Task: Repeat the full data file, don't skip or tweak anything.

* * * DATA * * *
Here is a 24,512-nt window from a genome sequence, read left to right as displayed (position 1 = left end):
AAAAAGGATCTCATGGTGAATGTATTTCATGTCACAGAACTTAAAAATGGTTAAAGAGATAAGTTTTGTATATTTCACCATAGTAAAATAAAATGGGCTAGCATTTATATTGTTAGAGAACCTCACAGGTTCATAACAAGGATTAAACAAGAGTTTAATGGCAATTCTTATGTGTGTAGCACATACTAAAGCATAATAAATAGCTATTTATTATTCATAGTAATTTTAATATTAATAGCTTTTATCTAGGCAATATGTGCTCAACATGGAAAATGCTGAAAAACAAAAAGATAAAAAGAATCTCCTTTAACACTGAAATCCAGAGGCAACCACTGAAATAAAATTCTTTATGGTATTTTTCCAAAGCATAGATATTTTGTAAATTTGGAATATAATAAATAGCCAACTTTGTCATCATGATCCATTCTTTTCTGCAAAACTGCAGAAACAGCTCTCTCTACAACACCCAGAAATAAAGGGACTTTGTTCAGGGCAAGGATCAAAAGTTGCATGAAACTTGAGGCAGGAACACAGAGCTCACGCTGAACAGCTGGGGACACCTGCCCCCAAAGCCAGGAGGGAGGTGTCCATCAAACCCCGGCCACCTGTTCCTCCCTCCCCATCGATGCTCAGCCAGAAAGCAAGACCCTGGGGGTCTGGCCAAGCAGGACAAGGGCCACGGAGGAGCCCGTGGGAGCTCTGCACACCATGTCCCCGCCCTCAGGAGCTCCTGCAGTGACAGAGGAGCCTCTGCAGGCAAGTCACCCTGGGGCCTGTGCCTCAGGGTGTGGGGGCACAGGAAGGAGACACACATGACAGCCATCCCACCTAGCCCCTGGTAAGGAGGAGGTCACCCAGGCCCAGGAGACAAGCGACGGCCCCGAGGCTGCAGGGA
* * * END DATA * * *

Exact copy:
Here is a 24,512-nt window from a genome sequence, read left to right as displayed (position 1 = left end):
AAAAAGGATCTCATGGTGAATGTATTTCATGTCACAGAACTTAAAAATGGTTAAAGAGATAAGTTTTGTATATTTCACCATAGTAAAATAAAATGGGCTAGCATTTATATTGTTAGAGAACCTCACAGGTTCATAACAAGGATTAAACAAGAGTTTAATGGCAATTCTTATGTGTGTAGCACATACTAAAGCATAATAAATAGCTATTTATTATTCATAGTAATTTTAATATTAATAGCTTTTATCTAGGCAATATGTGCTCAACATGGAAAATGCTGAAAAACAAAAAGATAAAAAGAATCTCCTTTAACACTGAAATCCAGAGGCAACCACTGAAATAAAATTCTTTATGGTATTTTTCCAAAGCATAGATATTTTGTAAATTTGGAATATAATAAATAGCCAACTTTGTCATCATGATCCATTCTTTTCTGCAAAACTGCAGAAACAGCTCTCTCTACAACACCCAGAAATAAAGGGACTTTGTTCAGGGCAAGGATCAAAAGTTGCATGAAACTTGAGGCAGGAACACAGAGCTCACGCTGAACAGCTGGGGACACCTGCCCCCAAAGCCAGGAGGGAGGTGTCCATCAAACCCCGGCCACCTGTTCCTCCCTCCCCATCGATGCTCAGCCAGAAAGCAAGACCCTGGGGGTCTGGCCAAGCAGGACAAGGGCCACGGAGGAGCCCGTGGGAGCTCTGCACACCATGTCCCCGCCCTCAGGAGCTCCTGCAGTGACAGAGGAGCCTCTGCAGGCAAGTCACCCTGGGGCCTGTGCCTCAGGGTGTGGGGGCACAGGAAGGAGACACACATGACAGCCATCCCACCTAGCCCCTGGTAAGGAGGAGGTCACCCAGGCCCAGGAGACAAGCGACGGCCCCGAGGCTGCAGGGA